All of which would have been a lot easier if I did not end up on a new server every single time I went back to play the game.
Ah well. I am on the cusp. I have been through much of Eregion, having made the leap from Evendim at 40 and muscled through a combo of the Misty Mountains and Forochel a few levels early. That high quality halberd, amongst other equipment, you can buy when you have sufficient faction with the Wardens of Annuminas helped a lot, though it still won’t make the slowest elf in creation move any faster.
I have been to the door of Moria, in the little zone that contains the quest line to get in. It is the beginning of the Book II quest chain, so there is no skipping chapters, everything must be done in order.
The chain includes quite a few “lift and carry” quests for the dwarves who, following behind the fellowship of the ring, are trying to reopen the doors to Moria that have been mysteriously blocked. I wonder how that happened?
So you spend some time in the mini-zone picking up sticks or stones… which could at least break my bones if correctly wielded… delivering packed lunches, and solving the ubiquitous “Orcs stole my homework… and map… and supply list…” issues that seem to crop up in these sorts of game.
You do eventually get stuck into things… you know, you get to kill something… and reach a climax, though it might not be what you expect if you have never been there before.
After which there is a diversion back to Hollin to pick up your epic weapon. I went with the halberd, as I always think of it as the true weapon of a captain, though I might splutter a bit if asked to explain why.
DPS-wise, it was a bit of a step down from what I had been swinging. I have an alt… of course I do, and more than one… who I has been working on the weapon smith craft and who has kept me well supplied with sharp objects as I have moved along. You do not need to worry about armor if you kill the bad guy quick enough. Though now that I have hit the epic weapon stage, I do wonder what I will do with him.
But the epic weapon grows as you feed it the blood of your victims… erm… as it gains experience. Which it does through killing things. I am actually on the chapter in the Book II quest line where I have to level up my epic weapon 10 levels, at which point it has to go through a reforging or some such, and then I can move along to the actual story again.
So that is where I stand.
As for the cash shop intrusions into the game… I have been able to ignore them for the most part when required. I do buy things now and again. And it helps that, as a lifetime subscriber, I get a monthly 500 Turbine point stipend, which after a long stretch of not playing, added up to small fortune. So I have expanded my shared storage a few times to accommodate the passing of an ever larger array of crafting materials between alts. I am going to have to either make a scholar or stop collecting all that crap soon. I bought a stack of boosts for crafting experience, the ones that boost you by 50% over 10 minutes, to help make that stretch to the next tier every so often. And I bought probably the most useful item in the store for my main, who harvests.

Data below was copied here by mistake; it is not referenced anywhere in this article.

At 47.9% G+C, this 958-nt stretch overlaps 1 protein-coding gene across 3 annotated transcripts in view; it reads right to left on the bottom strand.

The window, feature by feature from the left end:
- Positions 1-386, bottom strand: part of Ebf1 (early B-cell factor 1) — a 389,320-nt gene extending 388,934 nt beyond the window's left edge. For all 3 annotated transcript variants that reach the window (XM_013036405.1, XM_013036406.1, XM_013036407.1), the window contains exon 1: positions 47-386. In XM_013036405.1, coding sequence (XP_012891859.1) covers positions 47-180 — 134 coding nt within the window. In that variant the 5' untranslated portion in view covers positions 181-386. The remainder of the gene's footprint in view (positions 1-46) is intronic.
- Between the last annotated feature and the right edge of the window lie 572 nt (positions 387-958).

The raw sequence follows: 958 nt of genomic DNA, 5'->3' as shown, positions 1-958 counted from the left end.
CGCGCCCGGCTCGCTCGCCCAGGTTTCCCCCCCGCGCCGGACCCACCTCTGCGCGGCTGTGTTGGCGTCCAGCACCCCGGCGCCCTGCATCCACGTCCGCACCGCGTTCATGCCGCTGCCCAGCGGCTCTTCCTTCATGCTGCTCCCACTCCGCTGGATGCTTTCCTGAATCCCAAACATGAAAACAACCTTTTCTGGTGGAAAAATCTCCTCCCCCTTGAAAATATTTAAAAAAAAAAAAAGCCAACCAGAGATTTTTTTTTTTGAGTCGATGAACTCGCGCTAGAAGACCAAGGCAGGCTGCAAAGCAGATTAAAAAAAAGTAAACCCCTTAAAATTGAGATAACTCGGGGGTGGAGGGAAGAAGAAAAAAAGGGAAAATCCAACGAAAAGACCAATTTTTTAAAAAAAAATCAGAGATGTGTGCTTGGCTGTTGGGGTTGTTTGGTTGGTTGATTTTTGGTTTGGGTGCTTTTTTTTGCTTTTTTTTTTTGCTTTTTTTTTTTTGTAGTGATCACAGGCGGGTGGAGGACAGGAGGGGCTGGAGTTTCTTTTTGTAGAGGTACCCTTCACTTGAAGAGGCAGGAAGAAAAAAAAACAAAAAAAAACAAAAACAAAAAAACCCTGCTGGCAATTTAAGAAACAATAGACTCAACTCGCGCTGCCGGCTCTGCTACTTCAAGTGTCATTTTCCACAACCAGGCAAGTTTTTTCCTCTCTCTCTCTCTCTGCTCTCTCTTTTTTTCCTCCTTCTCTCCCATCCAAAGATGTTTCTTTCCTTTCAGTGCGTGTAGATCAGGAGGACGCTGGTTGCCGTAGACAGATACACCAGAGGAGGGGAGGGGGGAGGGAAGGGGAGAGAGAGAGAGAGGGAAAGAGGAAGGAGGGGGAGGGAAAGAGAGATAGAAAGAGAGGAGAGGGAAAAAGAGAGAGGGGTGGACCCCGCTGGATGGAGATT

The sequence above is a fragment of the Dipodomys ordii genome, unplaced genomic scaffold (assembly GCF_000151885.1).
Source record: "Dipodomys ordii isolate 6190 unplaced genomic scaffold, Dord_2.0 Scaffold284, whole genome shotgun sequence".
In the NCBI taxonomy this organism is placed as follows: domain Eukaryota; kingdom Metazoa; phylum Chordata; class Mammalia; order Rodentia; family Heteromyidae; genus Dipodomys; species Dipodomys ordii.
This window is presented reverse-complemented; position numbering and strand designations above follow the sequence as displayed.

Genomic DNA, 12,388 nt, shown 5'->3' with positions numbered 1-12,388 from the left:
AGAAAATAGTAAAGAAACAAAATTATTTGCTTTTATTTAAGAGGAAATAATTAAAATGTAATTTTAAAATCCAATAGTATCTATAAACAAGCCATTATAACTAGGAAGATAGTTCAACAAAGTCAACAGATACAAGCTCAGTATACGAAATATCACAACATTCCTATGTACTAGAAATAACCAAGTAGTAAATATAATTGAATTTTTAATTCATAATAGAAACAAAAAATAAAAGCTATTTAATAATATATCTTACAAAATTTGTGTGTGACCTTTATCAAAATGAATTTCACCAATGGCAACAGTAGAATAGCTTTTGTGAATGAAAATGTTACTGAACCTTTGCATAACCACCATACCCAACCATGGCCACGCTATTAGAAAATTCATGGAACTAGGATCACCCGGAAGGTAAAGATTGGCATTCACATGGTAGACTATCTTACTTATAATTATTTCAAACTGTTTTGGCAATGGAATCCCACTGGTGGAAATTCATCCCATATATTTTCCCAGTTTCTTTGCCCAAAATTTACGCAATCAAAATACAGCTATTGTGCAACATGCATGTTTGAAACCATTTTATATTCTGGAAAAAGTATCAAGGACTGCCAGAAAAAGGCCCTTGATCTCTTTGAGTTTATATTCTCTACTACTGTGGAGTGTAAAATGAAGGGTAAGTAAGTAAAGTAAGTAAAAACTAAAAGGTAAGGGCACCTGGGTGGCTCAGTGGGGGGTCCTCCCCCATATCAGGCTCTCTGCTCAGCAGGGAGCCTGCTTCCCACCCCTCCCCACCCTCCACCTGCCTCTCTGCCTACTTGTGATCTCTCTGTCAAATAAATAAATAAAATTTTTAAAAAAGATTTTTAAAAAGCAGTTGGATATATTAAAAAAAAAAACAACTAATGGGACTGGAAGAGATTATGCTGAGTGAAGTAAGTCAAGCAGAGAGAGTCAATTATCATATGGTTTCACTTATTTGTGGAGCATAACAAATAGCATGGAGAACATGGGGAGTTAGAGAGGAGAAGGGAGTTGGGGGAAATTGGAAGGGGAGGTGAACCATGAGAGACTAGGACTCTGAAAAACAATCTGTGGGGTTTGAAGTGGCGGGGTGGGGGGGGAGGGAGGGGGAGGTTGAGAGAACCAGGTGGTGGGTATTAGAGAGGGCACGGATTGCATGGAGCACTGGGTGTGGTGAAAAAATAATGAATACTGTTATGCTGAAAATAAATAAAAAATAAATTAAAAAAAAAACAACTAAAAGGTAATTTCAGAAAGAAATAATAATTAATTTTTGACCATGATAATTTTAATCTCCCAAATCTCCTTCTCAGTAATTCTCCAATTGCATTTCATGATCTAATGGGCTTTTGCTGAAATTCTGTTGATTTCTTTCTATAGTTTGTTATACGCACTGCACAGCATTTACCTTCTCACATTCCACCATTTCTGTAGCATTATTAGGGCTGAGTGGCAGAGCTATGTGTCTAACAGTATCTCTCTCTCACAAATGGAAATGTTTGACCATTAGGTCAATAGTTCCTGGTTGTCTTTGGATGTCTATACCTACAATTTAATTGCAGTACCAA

Basically it means I do not have to swap tools to change between mining and chopping wood.
Also, I must admit, I did buy a pile of Mithril Coins. Their utility in getting to next travel point in the horse network proved too much to resist. And, I have spent a coin now and again at the end of the night to get to back to a quest giver to go to bed.
And once you do it, it becomes easier to do it the next time. Grumble, grumble, hurf durf, damn free to play conveniences have corrupted me again! *shakes fist*
I also am fine opening up the present every day, though that whole mechanism does feel like they are spreading things a bit thick on the cash shop front. You can have limitless presents, if you are prepared to pay for them! (At which point, they aren’t really presents, right? And what business model do we tend to associate with the phrase “the first one is free?”)
Still, if I end up with an equipment upgrade, it isn’t like I throw it away. I do refuse to play the lockbox game though. Yet another wrinkle in the whole free to play scheme of things. Hand out locked boxes, but sell the keys. We hates it, and the work that went to create it. My primary complaint about free to play remains that the game becomes focused on getting you to make that next purchase rather than keeping you subscribed. But it is a mixed bag and there are good points as well.
Other than that, it has been a reasonable revisiting of Middle-earth so far. There is still much I like about the game, not the least of which is the sense of being in Middle-earth when you are out and about, away from the quest hubs, when you have turned off the general chat channels, and you come across some odd ruin or bandit camp or other feature that the game doesn’t even require you to see, but is just there because it helps set the tone and atmosphere for the occasional adventurer that stumbles across it.
There is still good in the world.
Meeting Up in Rift After the Big Change June 20, 2013Posted by Wilhelm Arcturus in entertainment, Instance Group, Rift.
After having skipped a couple of weeks, we decided that we ought to have some sort of instance group night last Saturday. And seeing that Rift had just done the big free to play change over, we thought we ought to patch up and see what things looked like in Telara.
1.7GB of patch later, I logged in only to find out that my character Hillmar had been deposed as guild leader because he had not logged in for 36 days. Jollyreaper was promoted to guild leader on the basis of the “who touched it last” algorithm. I had actually logged into the game more recently than that, but not with Hillmar. And, something for the list of unhelpful features, when I did log in with Hillmar, I found not only the “you’re out!” message waiting for me in my mail box, but also several warnings that I would be deposed if I did not log in within the 36 day timer. Messages that I could not have seen unless I logged in, at which point they would be moot.
Somebody did not think that through.